The plan to send the nuclear weapons to Europe has been in the works for years, the Pentagon said
By Lawrence Richard
The United States will be accelerating its plan to locate upgraded nuclear weapons in European NATO bases as Russia continues to threaten Ukraine, according to a report.
Politico reports, citing various sources familiar with the issue, that U.S. officials told NATO allies during a closed-door meeting that an upgraded B61-12 air-dropped gravity bomb initially scheduled to be transported to Europe next Spring, will now arrive this December.
Pentagon spokesman Brig. Gen. Patrick Ryder told the outlet the “modernization of US B61 nuclear weapons has been underway for years and plans to safely and responsibly swap out older weapons for the upgraded B61-12 versions is part of a long-planned and scheduled modernization effort.”
“It is in no way linked to current events in Ukraine and was not sped up in any way,” he said of the process, but not the accelerated timeline.
The B61 nuclear gravity bomb was first entered into the service in 1968 and has undergone multiple modifications, including improvements to its safety, security, and reliability in recent years.
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The latest life extension program replaced old models to be more accurate and compatible with newer aircraft, according to the National Nuclear Security Administration, which falls under the Department of Energy.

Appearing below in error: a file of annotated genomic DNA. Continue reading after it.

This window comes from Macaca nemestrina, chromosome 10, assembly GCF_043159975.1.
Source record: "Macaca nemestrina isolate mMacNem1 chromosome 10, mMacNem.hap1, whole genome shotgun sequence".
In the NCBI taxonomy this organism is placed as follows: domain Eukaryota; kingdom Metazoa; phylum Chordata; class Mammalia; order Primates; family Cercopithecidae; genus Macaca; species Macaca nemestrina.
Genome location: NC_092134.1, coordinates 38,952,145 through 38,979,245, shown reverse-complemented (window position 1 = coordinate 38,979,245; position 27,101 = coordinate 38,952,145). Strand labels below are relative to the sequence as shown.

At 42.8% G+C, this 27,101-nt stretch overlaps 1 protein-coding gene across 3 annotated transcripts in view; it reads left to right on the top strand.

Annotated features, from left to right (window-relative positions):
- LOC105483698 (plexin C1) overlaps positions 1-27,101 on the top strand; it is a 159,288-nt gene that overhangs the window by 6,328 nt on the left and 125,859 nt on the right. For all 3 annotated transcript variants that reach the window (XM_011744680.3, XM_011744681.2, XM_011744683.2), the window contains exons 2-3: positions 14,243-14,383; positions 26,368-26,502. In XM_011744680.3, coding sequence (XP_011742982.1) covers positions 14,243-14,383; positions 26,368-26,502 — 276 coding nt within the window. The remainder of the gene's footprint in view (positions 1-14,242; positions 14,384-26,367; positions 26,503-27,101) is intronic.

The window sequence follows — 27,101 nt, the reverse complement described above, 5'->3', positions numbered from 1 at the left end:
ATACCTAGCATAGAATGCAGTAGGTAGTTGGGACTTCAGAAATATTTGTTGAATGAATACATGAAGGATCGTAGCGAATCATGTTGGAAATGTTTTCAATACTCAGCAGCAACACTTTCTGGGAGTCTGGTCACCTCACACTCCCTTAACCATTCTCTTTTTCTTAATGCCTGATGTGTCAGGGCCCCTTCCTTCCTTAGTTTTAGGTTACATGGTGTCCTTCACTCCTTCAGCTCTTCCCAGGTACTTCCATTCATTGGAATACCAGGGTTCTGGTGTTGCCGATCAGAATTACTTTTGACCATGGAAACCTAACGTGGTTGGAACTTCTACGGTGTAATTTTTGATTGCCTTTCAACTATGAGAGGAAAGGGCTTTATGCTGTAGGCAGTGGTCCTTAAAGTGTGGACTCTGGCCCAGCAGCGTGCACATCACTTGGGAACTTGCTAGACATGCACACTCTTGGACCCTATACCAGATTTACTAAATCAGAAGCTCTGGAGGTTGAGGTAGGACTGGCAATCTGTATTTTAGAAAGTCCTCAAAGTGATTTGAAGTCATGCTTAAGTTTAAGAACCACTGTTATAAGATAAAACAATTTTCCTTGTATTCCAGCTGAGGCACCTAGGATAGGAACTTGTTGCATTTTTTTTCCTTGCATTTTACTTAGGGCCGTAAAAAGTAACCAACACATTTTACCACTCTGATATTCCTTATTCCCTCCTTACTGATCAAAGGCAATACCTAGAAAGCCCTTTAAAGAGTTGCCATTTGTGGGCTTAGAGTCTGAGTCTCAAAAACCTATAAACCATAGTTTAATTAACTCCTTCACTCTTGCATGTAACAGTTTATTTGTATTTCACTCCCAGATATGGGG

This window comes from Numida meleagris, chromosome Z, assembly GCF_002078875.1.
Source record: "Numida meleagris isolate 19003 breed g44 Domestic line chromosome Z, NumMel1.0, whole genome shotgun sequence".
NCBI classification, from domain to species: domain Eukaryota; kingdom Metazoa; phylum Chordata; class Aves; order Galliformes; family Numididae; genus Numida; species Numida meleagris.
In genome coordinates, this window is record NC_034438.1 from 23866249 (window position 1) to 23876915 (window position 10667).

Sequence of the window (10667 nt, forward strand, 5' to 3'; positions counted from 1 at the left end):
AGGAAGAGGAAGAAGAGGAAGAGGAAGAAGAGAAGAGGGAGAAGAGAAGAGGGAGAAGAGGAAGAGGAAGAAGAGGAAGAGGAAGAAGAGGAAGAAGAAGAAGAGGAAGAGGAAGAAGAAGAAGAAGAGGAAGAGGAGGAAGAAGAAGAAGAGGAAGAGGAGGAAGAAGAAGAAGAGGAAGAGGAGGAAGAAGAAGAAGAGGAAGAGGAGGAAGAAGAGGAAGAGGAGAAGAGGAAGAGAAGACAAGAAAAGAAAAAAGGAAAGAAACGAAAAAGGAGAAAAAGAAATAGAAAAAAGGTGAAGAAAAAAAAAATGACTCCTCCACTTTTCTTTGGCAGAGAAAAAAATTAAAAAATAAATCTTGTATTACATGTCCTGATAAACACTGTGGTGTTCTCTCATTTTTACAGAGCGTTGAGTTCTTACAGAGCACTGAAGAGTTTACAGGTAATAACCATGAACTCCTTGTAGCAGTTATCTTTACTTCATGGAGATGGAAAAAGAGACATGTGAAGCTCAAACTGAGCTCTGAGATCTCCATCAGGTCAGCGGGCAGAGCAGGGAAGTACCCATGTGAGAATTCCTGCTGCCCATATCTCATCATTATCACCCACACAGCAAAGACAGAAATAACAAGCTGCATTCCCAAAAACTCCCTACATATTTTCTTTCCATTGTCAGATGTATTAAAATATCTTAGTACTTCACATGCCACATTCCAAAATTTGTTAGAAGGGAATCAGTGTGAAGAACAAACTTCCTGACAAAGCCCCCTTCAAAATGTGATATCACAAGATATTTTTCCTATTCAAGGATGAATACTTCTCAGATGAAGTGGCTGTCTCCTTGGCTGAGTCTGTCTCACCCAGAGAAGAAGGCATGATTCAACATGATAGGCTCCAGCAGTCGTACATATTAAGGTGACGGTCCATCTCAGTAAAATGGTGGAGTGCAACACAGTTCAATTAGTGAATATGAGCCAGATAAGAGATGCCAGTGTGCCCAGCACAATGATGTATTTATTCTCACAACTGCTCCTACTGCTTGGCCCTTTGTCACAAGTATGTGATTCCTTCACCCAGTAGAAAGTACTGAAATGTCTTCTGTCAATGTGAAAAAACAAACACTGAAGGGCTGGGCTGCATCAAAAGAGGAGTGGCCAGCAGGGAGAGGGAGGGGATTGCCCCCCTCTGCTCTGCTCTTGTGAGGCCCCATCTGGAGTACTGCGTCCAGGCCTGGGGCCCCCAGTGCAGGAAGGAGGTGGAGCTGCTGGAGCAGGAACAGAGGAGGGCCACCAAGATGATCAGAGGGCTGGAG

“The B61-12 LEP is refurbishing, reusing, or replacing all of the bomb’s nuclear and non-nuclear components to extend the service life by at least 20 years,” the NNSA said in December last year.
“The B61-12 LEP is critical to sustaining the Nation’s air-delivered nuclear deterrent capability. It will be air-delivered in either ballistic gravity or guided drop modes and is being certified for delivery on current strategic aircraft (B-2A) and dual capable aircraft (F-15E, F-16C/D & MLU, PA-200) as well as future aircraft platforms.”,
Russian officials informed the United States on Tuesday that they intend to conduct nuclear drills, including test launches of missiles.
Notably, intercontinental ballistic missile launches that can carry nuclear warheads are anticipated as part of the tests.
According to Reuters, Russia is required by the New START Treaty to give this advance notice.
The launches have previously occurred, according to Brigadier General Patrick Ryder of the Air Force.
He stated at a press conference that “the U.S. was informed and, as we’ve highlighted before, this is a routine annual exercise by Russia.”
In the midst of his invasion of Ukraine, Russian President Vladimir Putin has repeatedly threatened to use “all necessary means” to defend Russian territories, including occupied Ukrainian properties.
Ned Price, a spokesperson for the U.S. State Department, said Russia’s compliance with the notification requirements is a good sign.
“While Russia engages in unprovoked aggression and reckless nuclear rhetoric, these notification measures do ensure we’re not taken by surprise and reduce the risks of misperception,” Price said.
Ukrainian President Volodymyr Zelenskyy has discouraged Russia from using nuclear weapons and has called on NATO to take preventative measures to ensure they are not used.
Earlier this month, NATO launched regular nuclear deterrence drills in Western Europe.
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